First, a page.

Leave Your Job on Good TermsPrint
Nothing destroys a career legacy faster than leaving your company on bad terms. So avoid doing anything that would diminish your professionalism.
By Howard Seidel
Successful executives usually accept and leave jobs on their own terms. Being terminated from a position is often a new experience for them—and almost always difficult. But landing the next big job may depend on how you leave the last one. Despite whatever pain and anger accompanies being forced out of a job, it’s critical to consider the following pointers as you move on:
Leave with grace.
Nothing destroys a legacy faster than leaving an organization in a way that others might interpret as a lack of class. Avoid doing anything that diminishes your professionalism, such as displaying open hostility toward your former company, bad-mouthing fellow executives, and failing to return appropriate company documents and property.
If anyone offers to hold a party for you at the company, accept graciously—not just for yourself, but also for the people who , want to say goodbye. Leaving with grace shows that you are proud of your accomplishments and that you are walking with your head held high through the front door—not slinking out the back. It also signals that you are open to people approaching you to offer help and support.
Negotiate your separation wisely.
Finalizing a separation agreement need not be contentious, but it should be done thoughtfully. Understand what the company is offering you as severance and think through whether you believe this is appropriate in the context of your employment agreement, the circumstances connected to your departure or the market benchmarks in your industry.
Understand the meaning of any noncompetes, especially if such an agreement is broader than any contained in your original employment contract. Consulting with an experienced employment attorney familiar with your industry can be worth the cost. However, getting lawyers negotiating directly too early in the process can ratchet up the conflict. It is typically more effective to use an attorney’s advice as background information to work out a fair separation on your own.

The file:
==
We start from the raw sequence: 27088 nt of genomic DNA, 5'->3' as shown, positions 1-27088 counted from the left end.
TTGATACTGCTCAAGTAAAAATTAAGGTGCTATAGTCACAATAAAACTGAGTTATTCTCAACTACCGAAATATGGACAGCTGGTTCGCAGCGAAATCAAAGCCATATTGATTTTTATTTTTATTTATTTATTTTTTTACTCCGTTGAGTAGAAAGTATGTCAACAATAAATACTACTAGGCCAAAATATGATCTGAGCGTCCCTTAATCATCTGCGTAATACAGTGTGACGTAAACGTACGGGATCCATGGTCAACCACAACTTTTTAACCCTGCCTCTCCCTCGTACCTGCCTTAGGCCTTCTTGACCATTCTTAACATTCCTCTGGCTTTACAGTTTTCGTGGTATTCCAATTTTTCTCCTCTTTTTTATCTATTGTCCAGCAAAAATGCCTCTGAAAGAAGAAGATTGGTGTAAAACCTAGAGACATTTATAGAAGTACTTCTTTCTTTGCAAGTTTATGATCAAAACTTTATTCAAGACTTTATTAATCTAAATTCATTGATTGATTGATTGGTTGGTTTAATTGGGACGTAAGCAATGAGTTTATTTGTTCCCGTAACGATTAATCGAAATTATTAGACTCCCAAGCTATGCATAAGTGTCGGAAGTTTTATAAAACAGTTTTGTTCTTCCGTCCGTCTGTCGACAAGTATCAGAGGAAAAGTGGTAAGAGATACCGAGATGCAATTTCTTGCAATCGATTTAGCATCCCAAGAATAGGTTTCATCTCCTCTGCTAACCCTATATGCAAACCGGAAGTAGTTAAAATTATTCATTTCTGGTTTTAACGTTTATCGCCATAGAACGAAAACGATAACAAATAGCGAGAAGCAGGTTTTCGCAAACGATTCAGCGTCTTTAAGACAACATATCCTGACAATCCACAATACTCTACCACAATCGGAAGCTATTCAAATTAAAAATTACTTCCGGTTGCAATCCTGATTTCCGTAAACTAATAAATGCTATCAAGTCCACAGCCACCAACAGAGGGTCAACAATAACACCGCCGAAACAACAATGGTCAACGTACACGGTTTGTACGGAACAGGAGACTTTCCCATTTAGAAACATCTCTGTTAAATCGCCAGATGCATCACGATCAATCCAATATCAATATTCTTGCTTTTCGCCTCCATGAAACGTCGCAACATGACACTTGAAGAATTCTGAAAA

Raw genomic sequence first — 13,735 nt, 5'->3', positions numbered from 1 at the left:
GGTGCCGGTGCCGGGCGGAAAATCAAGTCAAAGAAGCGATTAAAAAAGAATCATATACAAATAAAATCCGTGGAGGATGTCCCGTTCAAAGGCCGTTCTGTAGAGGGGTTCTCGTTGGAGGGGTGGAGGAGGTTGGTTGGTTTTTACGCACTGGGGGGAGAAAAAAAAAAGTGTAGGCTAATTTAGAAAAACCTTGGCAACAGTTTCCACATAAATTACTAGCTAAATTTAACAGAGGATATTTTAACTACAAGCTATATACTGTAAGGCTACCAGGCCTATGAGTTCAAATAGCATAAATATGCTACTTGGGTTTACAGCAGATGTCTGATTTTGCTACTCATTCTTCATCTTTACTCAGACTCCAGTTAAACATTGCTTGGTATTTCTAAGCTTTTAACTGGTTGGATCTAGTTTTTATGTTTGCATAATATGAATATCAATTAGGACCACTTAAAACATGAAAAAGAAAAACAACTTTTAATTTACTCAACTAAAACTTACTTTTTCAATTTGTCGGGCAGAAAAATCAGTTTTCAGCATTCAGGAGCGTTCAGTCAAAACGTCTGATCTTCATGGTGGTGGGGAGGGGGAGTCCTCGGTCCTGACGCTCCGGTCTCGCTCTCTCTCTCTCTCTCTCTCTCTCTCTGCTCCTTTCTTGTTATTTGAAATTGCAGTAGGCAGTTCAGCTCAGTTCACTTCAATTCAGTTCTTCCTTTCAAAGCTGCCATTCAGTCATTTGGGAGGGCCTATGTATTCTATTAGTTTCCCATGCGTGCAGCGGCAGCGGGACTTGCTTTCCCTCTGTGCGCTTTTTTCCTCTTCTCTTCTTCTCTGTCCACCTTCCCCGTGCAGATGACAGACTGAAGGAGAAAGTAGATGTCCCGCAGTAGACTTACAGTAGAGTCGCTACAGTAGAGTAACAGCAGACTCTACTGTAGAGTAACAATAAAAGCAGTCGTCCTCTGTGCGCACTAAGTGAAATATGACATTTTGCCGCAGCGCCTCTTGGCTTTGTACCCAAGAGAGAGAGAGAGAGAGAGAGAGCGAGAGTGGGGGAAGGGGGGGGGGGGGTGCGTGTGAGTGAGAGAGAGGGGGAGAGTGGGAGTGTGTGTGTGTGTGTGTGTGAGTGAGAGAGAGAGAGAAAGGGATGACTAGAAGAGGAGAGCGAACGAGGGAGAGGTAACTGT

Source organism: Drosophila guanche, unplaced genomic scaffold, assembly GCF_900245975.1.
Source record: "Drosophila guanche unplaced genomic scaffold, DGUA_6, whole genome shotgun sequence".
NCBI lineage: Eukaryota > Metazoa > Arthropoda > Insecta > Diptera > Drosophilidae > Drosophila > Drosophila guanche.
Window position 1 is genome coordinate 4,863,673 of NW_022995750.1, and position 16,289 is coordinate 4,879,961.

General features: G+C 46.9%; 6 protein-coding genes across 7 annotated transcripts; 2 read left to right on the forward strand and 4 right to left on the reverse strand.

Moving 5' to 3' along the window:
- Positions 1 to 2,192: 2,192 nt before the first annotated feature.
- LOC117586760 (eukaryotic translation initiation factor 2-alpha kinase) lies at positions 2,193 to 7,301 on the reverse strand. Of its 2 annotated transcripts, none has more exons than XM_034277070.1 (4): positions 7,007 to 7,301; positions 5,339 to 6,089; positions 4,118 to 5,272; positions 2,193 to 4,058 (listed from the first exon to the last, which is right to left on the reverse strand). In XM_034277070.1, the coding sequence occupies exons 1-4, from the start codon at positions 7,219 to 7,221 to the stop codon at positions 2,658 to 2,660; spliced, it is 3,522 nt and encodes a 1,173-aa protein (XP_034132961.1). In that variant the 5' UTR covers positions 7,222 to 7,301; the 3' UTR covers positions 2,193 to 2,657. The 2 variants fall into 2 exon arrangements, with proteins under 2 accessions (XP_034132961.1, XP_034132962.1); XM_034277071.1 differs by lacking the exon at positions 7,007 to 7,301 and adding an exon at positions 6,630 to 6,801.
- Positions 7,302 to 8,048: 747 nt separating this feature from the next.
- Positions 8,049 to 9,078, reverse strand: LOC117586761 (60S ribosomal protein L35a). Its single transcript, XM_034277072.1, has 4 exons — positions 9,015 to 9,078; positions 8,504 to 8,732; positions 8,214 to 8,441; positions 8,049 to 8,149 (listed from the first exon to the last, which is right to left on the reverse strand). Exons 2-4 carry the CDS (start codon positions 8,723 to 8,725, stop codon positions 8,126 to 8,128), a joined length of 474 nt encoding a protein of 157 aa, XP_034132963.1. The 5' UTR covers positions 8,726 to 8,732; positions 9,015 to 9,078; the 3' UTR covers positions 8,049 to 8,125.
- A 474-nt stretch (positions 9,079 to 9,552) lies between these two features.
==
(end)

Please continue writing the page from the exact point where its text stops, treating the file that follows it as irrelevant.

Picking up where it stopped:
Forge a strong departure message.
The first question you will get from recruiters and potential employers is, “Why did you leave?” Have a good answer ready. The best answers are those that concisely, positively, nondefensively and credibly tell your departure story in a way that best protects your competence and integrity.
If your departure can be tied to broader executive-level changes at your former organization, make that clear. If your departure was an isolated event at the company, craft an explanation that focuses on culture, philosophy or fit. Your job is to minimize the salience of this departure, given the larger picture of your overall career.
Remember, potential employers and recruiters understand that not all arrangements work out at senior levels. They just want to ensure that what didn’t work at the last company doesn’t create risk for them in the next.
Align your references.
Your public statement as to why you left your last firm must be consistent with what your references tell a potential employer. That doesn’t mean that everyone has to tell your exact story; they just can’t tell the potential employer something that’s odds with your story.
For example, references might not be expected to know why you left, and they could be a little harsher than you can afford to be in discussing your former employer. But they can’t say you were terminated if you’re saying that it was your choice to leave. You need to know how a reference will answer this question.
Also, your references need to know what you are telling the potential employer. If there’s a conflict, find it out early and work it out before it becomes a costly embarrassment.
Try to repair relationships.
So the CEO fired you and you think it was unfair, and you want nothing to do with that person ever again. While that reaction is understandable, it is in your best interests to do what you can to repair that relationship. First, it is always valuable to have your most recent manager on your reference list, if possible; rebuilding the relationship provides you a chance to do that.
Even if that isn’t going to happen—or in the event you don’t trust the person enough to include him or her on your reference list—repairing the relationship with a former boss or colleague increases the chances that the person won’t torpedo your opportunity at a new organization if he or she is called blindly by a potential employer. And blind references are often used, particularly at executive levels.
Exiting an organization on someone else’s terms is rarely easy. But doing so in the right way can improve your chances of successfully reaching your next opportunity.
Howard Seidel, Ed.D., J.D., is a partner with Essex Partners, a consultancy that specializes in senior executive and C-suite career transitions. www.essexpartners.com
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